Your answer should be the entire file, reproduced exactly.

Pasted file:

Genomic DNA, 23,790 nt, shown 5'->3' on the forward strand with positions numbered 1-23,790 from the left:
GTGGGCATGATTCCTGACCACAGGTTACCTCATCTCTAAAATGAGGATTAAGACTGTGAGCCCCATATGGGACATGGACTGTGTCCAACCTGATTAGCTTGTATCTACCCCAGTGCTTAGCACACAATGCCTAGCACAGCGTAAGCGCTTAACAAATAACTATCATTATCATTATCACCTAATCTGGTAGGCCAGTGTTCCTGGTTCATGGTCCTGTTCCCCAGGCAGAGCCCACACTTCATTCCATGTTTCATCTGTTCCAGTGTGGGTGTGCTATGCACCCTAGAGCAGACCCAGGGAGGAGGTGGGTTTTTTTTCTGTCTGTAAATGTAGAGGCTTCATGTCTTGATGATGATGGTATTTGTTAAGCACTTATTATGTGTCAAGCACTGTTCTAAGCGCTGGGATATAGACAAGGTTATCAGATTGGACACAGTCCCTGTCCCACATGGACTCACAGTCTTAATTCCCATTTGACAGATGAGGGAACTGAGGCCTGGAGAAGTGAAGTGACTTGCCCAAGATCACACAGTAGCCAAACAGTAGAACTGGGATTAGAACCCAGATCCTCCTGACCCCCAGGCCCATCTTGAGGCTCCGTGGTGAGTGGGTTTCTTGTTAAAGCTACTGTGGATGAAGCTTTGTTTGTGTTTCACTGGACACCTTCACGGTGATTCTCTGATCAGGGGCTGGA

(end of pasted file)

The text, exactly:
Genomic DNA, 23,790 nt, shown 5'->3' on the forward strand with positions numbered 1-23,790 from the left:
GTGGGCATGATTCCTGACCACAGGTTACCTCATCTCTAAAATGAGGATTAAGACTGTGAGCCCCATATGGGACATGGACTGTGTCCAACCTGATTAGCTTGTATCTACCCCAGTGCTTAGCACACAATGCCTAGCACAGCGTAAGCGCTTAACAAATAACTATCATTATCATTATCACCTAATCTGGTAGGCCAGTGTTCCTGGTTCATGGTCCTGTTCCCCAGGCAGAGCCCACACTTCATTCCATGTTTCATCTGTTCCAGTGTGGGTGTGCTATGCACCCTAGAGCAGACCCAGGGAGGAGGTGGGTTTTTTTTCTGTCTGTAAATGTAGAGGCTTCATGTCTTGATGATGATGGTATTTGTTAAGCACTTATTATGTGTCAAGCACTGTTCTAAGCGCTGGGATATAGACAAGGTTATCAGATTGGACACAGTCCCTGTCCCACATGGACTCACAGTCTTAATTCCCATTTGACAGATGAGGGAACTGAGGCCTGGAGAAGTGAAGTGACTTGCCCAAGATCACACAGTAGCCAAACAGTAGAACTGGGATTAGAACCCAGATCCTCCTGACCCCCAGGCCCATCTTGAGGCTCCGTGGTGAGTGGGTTTCTTGTTAAAGCTACTGTGGATGAAGCTTTGTTTGTGTTTCACTGGACACCTTCACGGTGATTCTCTGATCAGGGGCTGGA